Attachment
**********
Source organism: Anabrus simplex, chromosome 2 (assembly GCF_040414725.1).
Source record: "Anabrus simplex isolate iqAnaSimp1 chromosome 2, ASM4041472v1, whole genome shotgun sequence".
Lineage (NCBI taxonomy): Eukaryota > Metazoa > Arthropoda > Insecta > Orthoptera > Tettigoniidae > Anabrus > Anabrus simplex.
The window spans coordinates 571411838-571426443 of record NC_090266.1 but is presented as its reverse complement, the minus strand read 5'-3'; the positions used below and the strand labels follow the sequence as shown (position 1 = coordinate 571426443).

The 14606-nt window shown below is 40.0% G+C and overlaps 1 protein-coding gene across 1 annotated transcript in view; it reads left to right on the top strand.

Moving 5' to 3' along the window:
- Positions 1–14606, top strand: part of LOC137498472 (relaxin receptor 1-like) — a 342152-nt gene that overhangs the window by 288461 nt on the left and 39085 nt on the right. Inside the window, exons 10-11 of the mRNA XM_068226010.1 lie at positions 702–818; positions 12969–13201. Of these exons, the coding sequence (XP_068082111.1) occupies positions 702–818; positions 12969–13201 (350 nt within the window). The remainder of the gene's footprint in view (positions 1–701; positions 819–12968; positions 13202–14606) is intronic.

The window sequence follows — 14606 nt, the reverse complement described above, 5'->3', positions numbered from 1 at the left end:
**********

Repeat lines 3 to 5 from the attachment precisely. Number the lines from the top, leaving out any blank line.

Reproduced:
Lineage (NCBI taxonomy): Eukaryota > Metazoa > Arthropoda > Insecta > Orthoptera > Tettigoniidae > Anabrus > Anabrus simplex.
The window spans coordinates 571411838-571426443 of record NC_090266.1 but is presented as its reverse complement, the minus strand read 5'-3'; the positions used below and the strand labels follow the sequence as shown (position 1 = coordinate 571426443).

The 14606-nt window shown below is 40.0% G+C and overlaps 1 protein-coding gene across 1 annotated transcript in view; it reads left to right on the top strand.